Keep the title in mind when you rent this. What could possibly be more interesting than a erratic B-grade documentation of Asian taboos on a Tuesday night? Throw out the painkillers and watch this with your eyes open. Shocking Asia 2 covers a span of several countries, mainly the Phillipines, Thailand, Hong Kong, Indonesia, and briefly a few others.
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Shocking Asia 2: The last of the taboos
How the documentary defines it -
1 : forbidden to profane use or contact because of what are held to be dangerous supernatural powers
2 a : banned on grounds of morality or taste <the subject is taboo> b : banned as constituting a risk
how the documentary defines it in the Western world
1 : Nothing is taboo (Ha! Really?)
Asian culture indeed
Delving deep into long bus trips and simplistic cinematography, far from glossy National Geographic style, is this film which is a compilation of some shocking details of Asia which I didn't even know about. Sure, I've been to Bangkok and had a tour of the red light district, and definitely, I've heard of leprosy camps but never really knew much about it. Poverty, an issue that seems ignored by the wealthy, and the hopeless dreams of some who want to leave the squatter areas but never can. This film said it all. Now to rent Shocking Asia 1...
Do you know how 1/3 of the population live? The fly-infested, mud-filled shacks full of starving children and begging hands, only which many of the young girls of the squatters turn to prostitution as a way of bringing in the income for the growing sex industry. The film follows the life of an 18 year old girl who learns the ropes of tantalizing moves and wears her name on her bikini bottom so she was easier to identify when a customer fancied her. We follow her back to the squatters, where she cannot allow herself to feel demoralized or lose her pride as long as she kept her family fed. It seems that prostitution is a way of getting away from the boredom and monotony of the poor life, and once you're in, you can never aim higher for a life of higher moral. Such is the tragedy of the vicious life cycle...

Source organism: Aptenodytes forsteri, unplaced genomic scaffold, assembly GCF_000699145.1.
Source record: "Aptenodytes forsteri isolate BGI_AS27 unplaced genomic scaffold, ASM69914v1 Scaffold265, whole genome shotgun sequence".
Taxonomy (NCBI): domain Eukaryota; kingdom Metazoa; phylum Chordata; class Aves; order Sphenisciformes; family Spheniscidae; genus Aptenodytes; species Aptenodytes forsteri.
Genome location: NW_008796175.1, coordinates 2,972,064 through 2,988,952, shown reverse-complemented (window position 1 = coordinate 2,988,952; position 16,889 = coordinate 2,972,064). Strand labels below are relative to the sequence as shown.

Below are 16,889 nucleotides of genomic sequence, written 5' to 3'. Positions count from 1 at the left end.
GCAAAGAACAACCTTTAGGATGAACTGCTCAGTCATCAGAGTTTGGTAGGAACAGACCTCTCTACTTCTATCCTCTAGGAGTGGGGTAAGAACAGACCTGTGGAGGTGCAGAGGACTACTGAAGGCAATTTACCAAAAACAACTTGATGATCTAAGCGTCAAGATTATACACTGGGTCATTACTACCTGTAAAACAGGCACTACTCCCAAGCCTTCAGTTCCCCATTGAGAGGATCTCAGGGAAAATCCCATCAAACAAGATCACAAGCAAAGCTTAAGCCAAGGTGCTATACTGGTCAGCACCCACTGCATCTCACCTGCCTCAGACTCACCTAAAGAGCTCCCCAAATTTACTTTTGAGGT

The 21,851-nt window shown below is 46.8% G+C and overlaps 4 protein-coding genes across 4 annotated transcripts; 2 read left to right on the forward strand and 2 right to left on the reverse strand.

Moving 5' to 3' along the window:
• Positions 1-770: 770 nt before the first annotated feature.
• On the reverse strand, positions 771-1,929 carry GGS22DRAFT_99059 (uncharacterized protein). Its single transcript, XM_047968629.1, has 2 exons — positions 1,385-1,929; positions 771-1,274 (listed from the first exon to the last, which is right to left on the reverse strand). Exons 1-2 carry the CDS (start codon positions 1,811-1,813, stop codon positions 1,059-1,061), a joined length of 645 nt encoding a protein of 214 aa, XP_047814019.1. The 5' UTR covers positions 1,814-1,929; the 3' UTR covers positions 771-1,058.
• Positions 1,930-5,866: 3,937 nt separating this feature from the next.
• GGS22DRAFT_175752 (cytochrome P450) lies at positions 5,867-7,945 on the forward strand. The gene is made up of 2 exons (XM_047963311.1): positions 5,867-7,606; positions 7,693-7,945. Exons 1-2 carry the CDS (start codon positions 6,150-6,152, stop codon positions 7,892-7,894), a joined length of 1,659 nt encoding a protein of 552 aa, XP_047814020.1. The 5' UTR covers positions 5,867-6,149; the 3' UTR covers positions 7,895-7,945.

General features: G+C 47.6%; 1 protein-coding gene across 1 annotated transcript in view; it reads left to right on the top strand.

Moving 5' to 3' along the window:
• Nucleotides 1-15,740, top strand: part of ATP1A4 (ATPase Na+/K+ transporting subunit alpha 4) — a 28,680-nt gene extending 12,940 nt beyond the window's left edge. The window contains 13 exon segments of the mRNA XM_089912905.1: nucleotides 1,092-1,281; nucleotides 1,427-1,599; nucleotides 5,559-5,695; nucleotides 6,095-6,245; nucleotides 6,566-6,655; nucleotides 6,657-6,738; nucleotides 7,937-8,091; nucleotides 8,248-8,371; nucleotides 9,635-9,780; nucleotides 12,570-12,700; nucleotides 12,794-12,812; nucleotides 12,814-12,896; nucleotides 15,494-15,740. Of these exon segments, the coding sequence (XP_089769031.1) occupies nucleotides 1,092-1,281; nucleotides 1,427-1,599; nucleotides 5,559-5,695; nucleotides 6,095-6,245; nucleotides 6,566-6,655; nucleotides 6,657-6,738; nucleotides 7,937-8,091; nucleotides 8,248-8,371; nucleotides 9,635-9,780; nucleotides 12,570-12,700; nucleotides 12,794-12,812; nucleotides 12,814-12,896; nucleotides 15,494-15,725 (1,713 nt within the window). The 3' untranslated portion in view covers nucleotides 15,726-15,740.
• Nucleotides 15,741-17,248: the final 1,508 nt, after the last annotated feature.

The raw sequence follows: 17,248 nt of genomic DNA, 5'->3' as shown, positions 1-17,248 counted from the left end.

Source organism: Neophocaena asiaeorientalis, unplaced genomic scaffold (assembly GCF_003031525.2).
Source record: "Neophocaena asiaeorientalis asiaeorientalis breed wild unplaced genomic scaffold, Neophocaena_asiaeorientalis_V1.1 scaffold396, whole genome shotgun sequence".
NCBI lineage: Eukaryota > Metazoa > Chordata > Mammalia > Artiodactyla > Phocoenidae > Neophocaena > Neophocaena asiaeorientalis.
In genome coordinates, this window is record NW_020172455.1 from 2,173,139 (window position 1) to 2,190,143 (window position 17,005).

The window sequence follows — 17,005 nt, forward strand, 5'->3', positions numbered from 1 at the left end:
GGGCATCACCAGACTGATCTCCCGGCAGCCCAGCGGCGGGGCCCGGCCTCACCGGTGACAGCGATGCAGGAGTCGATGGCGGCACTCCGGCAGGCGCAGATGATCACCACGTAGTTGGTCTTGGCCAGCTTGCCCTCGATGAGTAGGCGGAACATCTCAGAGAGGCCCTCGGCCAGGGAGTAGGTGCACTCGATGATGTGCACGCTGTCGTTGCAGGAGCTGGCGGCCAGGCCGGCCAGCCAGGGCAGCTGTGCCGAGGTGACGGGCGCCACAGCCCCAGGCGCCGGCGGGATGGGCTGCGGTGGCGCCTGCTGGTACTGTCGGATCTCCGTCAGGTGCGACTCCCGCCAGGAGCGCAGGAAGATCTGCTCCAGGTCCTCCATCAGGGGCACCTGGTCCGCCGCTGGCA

Our pets live in better conditions compared to how some of the poor live in these places. They literally live in cramped cages which is essentially the size of a narrow bed, and the corridors are less than 0.7 metres wide, which is incredulous! One had to squeeze through the spaces in between the cages, and bare-bodied old men sat crouched in their spaces.
The male testosterone lives on while the women are repressed. We are whisked over to a village specifically for prostitutes to live in and where men took their "holidays" at. A client is monitored by a bouncer, and he chose women by walking past houses with fences where women would coyly entice him. (Fully-clothed though) The rooms inside are brightly colored and cosy chambers, and this is where all integrity stops and is veiled. Apparently, the camera crew had no license to film this mysterious village, and the footage was from a carefuly concealed video camera.
Another inherently odd village exists, which is a "death city" and here the rich die rich, with rows and rows of grandoise, ostentatious houses are built for the dead in the belief of a good life even in the underworld. (Well, hey my grandparents have a relatively large plot of land, but this is crazy!) Families of the dead come on weekends and have picnics in the house next to the tomb, amid marble glazed housing structures complete with parking lots.